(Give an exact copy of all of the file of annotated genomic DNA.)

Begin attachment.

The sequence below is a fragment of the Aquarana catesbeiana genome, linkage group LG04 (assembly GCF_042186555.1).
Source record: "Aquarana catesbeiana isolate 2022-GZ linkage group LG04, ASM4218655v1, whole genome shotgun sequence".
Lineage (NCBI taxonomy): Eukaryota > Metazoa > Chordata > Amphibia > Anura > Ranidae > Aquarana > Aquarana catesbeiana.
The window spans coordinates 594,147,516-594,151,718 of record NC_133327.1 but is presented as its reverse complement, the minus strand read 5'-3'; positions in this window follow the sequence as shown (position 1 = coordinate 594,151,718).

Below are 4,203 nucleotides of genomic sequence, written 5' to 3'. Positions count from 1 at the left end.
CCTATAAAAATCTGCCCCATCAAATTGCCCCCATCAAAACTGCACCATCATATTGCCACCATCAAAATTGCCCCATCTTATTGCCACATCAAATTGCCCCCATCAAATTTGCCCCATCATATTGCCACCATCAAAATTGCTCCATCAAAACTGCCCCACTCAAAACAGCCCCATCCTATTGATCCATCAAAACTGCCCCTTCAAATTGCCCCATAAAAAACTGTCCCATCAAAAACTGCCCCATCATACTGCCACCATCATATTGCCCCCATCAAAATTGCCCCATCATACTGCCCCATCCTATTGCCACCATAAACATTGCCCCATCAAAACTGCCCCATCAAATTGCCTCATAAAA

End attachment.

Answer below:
The sequence below is a fragment of the Aquarana catesbeiana genome, linkage group LG04 (assembly GCF_042186555.1).
Source record: "Aquarana catesbeiana isolate 2022-GZ linkage group LG04, ASM4218655v1, whole genome shotgun sequence".
Lineage (NCBI taxonomy): Eukaryota > Metazoa > Chordata > Amphibia > Anura > Ranidae > Aquarana > Aquarana catesbeiana.
The window spans coordinates 594,147,516-594,151,718 of record NC_133327.1 but is presented as its reverse complement, the minus strand read 5'-3'; positions in this window follow the sequence as shown (position 1 = coordinate 594,151,718).

Below are 4,203 nucleotides of genomic sequence, written 5' to 3'. Positions count from 1 at the left end.
CCTATAAAAATCTGCCCCATCAAATTGCCCCCATCAAAACTGCACCATCATATTGCCACCATCAAAATTGCCCCATCTTATTGCCACATCAAATTGCCCCCATCAAATTTGCCCCATCATATTGCCACCATCAAAATTGCTCCATCAAAACTGCCCCACTCAAAACAGCCCCATCCTATTGATCCATCAAAACTGCCCCTTCAAATTGCCCCATAAAAAACTGTCCCATCAAAAACTGCCCCATCATACTGCCACCATCATATTGCCCCCATCAAAATTGCCCCATCATACTGCCCCATCCTATTGCCACCATAAACATTGCCCCATCAAAACTGCCCCATCAAATTGCCTCATAAAA